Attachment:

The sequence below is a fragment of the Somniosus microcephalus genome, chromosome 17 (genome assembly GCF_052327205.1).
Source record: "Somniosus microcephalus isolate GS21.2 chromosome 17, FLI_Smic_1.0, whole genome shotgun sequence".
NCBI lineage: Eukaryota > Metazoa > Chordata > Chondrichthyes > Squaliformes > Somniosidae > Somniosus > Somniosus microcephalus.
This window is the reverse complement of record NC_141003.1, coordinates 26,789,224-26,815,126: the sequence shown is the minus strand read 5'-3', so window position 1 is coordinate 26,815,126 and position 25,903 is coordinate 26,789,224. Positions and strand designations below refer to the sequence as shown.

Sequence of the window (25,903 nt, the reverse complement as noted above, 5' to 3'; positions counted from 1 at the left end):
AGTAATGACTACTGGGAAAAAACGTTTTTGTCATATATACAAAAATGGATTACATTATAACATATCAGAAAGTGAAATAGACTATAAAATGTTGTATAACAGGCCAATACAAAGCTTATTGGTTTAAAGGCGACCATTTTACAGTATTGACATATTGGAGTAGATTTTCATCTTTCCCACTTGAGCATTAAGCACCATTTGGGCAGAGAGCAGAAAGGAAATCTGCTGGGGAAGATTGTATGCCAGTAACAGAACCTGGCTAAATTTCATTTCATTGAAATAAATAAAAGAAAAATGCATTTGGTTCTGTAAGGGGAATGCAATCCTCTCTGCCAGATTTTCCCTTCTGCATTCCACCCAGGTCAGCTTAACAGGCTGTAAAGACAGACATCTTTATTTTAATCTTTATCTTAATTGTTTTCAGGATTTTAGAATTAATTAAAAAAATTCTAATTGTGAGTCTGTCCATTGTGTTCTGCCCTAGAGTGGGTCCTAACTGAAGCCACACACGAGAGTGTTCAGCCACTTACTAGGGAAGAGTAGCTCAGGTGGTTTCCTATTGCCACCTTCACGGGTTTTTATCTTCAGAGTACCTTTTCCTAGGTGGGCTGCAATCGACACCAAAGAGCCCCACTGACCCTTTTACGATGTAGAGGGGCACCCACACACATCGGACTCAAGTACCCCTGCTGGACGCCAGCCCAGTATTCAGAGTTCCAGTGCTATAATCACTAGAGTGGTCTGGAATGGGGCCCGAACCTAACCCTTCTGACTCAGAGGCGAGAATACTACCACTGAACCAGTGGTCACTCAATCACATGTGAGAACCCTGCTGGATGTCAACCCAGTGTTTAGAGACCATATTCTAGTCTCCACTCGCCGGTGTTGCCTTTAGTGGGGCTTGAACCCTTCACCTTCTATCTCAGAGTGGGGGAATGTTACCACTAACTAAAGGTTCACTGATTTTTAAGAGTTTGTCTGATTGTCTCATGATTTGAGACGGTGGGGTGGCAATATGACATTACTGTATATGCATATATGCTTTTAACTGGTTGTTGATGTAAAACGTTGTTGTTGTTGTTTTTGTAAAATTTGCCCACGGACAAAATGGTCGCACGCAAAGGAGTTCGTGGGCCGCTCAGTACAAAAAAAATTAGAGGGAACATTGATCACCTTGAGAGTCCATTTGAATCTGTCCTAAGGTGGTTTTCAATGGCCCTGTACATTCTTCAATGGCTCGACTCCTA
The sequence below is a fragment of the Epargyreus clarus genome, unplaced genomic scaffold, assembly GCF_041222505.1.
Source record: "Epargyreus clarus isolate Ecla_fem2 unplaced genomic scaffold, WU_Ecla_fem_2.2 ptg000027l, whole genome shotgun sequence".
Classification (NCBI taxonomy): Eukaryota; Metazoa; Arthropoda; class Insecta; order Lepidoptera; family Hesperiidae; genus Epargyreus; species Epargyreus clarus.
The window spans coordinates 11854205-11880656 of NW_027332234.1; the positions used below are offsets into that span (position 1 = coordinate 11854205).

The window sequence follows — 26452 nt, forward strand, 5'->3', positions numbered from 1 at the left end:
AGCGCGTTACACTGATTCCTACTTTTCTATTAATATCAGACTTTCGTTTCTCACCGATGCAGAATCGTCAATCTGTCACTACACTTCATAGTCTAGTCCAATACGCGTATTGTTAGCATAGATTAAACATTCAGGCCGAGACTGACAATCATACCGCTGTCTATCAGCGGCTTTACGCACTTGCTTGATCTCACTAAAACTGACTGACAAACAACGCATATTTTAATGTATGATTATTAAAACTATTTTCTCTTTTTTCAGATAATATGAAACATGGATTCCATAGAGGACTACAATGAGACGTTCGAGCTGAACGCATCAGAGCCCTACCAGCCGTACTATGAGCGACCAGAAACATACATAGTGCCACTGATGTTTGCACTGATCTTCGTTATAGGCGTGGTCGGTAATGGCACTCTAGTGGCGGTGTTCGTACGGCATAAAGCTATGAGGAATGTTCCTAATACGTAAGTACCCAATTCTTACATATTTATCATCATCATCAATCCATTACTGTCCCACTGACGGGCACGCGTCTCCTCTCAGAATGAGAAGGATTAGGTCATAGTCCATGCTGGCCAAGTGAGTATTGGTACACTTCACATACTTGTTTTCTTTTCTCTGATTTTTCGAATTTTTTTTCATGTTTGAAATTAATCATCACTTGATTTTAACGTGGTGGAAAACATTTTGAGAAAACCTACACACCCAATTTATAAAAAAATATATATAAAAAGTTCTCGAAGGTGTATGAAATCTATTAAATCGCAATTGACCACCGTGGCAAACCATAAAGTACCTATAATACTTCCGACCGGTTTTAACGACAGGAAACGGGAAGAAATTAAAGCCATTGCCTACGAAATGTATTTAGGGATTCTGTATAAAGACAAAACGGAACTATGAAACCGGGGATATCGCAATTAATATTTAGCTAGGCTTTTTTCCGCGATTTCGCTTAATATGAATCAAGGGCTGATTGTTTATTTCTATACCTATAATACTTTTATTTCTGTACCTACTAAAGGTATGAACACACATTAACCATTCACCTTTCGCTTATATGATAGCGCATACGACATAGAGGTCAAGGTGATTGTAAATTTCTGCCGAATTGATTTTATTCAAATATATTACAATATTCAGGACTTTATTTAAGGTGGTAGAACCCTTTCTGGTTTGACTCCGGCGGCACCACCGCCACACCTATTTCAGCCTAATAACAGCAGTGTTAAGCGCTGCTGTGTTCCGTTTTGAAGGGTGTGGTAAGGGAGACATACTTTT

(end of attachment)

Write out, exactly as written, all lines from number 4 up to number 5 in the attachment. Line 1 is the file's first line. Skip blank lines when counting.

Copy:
This window is the reverse complement of record NC_141003.1, coordinates 26,789,224-26,815,126: the sequence shown is the minus strand read 5'-3', so window position 1 is coordinate 26,815,126 and position 25,903 is coordinate 26,789,224. Positions and strand designations below refer to the sequence as shown.

Sequence of the window (25,903 nt, the reverse complement as noted above, 5' to 3'; positions counted from 1 at the left end):